A Charlottetown man received a conditional discharge (which doesn't lead to a criminal record) for temporarily tipping over a statue of Macdonald sitting on a bench in September 2020. He was also put on probation for a year, had to perform 20 hours of community service work, had to write an apology letter and pay $160 for damage to the statue.

The local city council eventually removed the statue in June, after Tk'emlúps te Secwépemc First Nation in B.C. said preliminary findings from a survey of the former Kamloops Indian Residential School by ground-penetrating radar, combined with previous knowledge and oral history, indicated 215 children had been buried at the site.

Charlottetown coun. Greg Rivard said it has been months since he has heard anyone complain about city council removing a statue of Sir John A. Macdonald in June. (Tony Davis/CBC)

Things haven't been problematic since the statue's removal, according to one Charlottetown city councillor.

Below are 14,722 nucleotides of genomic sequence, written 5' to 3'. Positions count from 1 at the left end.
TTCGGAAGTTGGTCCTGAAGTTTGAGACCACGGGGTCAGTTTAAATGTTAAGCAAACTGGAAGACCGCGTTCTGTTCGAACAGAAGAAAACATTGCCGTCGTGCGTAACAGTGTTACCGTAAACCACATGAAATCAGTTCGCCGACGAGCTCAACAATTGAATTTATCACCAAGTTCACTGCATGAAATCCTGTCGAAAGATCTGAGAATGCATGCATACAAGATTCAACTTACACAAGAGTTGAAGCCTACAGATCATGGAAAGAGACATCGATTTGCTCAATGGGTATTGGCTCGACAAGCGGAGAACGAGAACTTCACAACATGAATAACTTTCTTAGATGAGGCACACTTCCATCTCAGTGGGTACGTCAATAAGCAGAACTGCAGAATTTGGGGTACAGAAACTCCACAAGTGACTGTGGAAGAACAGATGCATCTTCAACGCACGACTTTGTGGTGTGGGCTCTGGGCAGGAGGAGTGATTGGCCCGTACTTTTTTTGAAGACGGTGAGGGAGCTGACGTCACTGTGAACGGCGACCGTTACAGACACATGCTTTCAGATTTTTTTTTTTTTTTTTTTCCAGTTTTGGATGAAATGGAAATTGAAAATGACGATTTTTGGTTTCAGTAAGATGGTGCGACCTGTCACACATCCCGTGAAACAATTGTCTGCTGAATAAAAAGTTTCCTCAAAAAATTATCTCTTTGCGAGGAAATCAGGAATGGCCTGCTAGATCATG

"Nothing has changed, other than the fact there is no longer vandalism and hate and things of that nature. No one has emailed me, no one has contacted me since I'd say maybe the following week or two after the statue was taken down," Greg Rivard told CBC Hamilton.

"I'm sure there's lot of people who believe the statue never should've been taken down, but again ... we're talking about a statue, y'know? It doesn't erase history, it doesn't change what Sir John A. represents, it doesn't change what he did over the course of history. It's simply a statue."

Support is available for anyone affected by their experience at residential schools and those who are triggered by the latest reports.

A national Indian Residential School Crisis Line has been set up to provide support for former students and those affected. People can access emotional and crisis referral services by calling the 24-hour national crisis line: 1-866-925-4419.


Bobby Hristova is a journalist with CBC Hamilton. He reports on all issues, but has a knack for stories that hold people accountable, stories that focus on social issues and investigative journalism. He previously worked for the National Post and CityNews in Toronto. You can contact him at bobby.hristova@cbc.ca.